After a yearlong absence, the Residential Judicial Council, a student-staffed disciplinary body, is up and running again with numerous structural changes aimed to increase the number of cases RJC sees and make the body a more integral part of student conduct proceedings at Georgetown.
The RJC was originally created to give students more of a voice in the University disciplinary process. Its new iteration aims to do that by allowing students with disciplinary violations to apply for their cases to be heard by the RJC instead of cases being referred to the RJC by the Office of Residential Life.
The new RJC also figures to have more stability by holding elections for yearlong RJC positions, instead of having members simply volunteer for weekly meetings to hear individual cases.
Engineers of the change hope that this will make the RJC more representative of students and more present on campus.
“These changes have allowed for more student engagement in the RJC and certainly an opportunity for more cases to go before the RJC this year,” said Ed Gilhool, the associate director of the Office of Residence Life.
The RJC has also decided to hold case hearings on Mondays, rather than have the council meetings spread throughout the week.
“We have looked at the efficiency of structures that were in place in years past [so that the RJC] can hear more cases this year,” Gilhool said.
Still, having a case referred to the RJC does not mean that there is a better chance that a student will be found innocent or that the punishment will be less severe.
“A lot of people think the RJC will give them easier sanctions, which oftentimes is not the case,” Michael Barclay (COL ’12), the chair of the Steering Committee in charge of reforming the RJC the past spring, said. “The students have the power to choose what sanctions they want to give and often give harder sentences.”
While the punishments may be different, the verdict is often the same. Both the RJC and Hall Directors must follow the Student Code of Conduct in deciding whether a student is guilty or not and doling out punishments.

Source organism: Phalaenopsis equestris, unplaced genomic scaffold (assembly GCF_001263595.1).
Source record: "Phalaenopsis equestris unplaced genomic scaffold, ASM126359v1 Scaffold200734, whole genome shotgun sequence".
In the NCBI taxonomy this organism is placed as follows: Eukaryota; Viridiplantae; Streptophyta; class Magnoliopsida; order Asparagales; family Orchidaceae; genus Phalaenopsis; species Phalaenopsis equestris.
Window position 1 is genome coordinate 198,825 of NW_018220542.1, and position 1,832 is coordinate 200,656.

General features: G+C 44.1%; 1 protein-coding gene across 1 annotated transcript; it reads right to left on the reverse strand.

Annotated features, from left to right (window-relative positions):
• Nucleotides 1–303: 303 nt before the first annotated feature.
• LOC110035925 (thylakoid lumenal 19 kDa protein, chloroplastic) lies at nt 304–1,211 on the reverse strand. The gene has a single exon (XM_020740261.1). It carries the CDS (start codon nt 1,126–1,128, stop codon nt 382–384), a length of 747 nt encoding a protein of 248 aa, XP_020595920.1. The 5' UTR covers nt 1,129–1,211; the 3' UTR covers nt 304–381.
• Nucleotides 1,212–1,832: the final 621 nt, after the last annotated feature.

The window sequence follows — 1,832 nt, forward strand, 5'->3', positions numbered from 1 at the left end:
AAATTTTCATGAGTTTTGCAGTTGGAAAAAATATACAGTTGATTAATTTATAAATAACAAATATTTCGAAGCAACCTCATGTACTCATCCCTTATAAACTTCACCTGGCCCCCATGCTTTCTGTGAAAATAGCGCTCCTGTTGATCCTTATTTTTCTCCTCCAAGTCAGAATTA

The Student Code of Conduct says that a student can be found guilty as long as “it is more likely than not” that he or she committed the offense. Some see this slight burden of proof as the chief problem with discipline at Georgetown and believe that RJC will still be ineffective as long as this standard is in place.
“Fact is, the way the code of student conduct is written doesn’t provide for an increased opportunity of fairness if judged by peers instead of adults,” James Pickens (COL ’12), co-chair of GUSA’s Student Advocacy Office, said. “With a standard like that, the determinations aren’t going to vary that much.”
David Freenock, a current RJC member, also noted a problem with the “more likely than not” portion of the Student Code of Conduct in opinions pieces he wrote for the Voice last fall.
“The ‘more likely than not’ standard, provides very little space for a presumption of innocence,” Freenock wrote (“Silencing a mute: RJC ends, student rights stay the same,” Oct. 7, 2010). “If there is a 51 percent chance that you violated the Student Code of Conduct, you are guilty. You can forget about the 49 percent chance that you didn’t do anything wrong.”
Freenock did not respond to requests for comment for this article.
Barclay admitted that while the RJC is still “a work in process,” the changes made were a step in the right direction.
“The more students that are involved in the disciplinary process the better it will be,” Pickens said. “The RJC is too closed. By increasing student involvement, transparency will increase, and students will feel more comfortable going through the process.”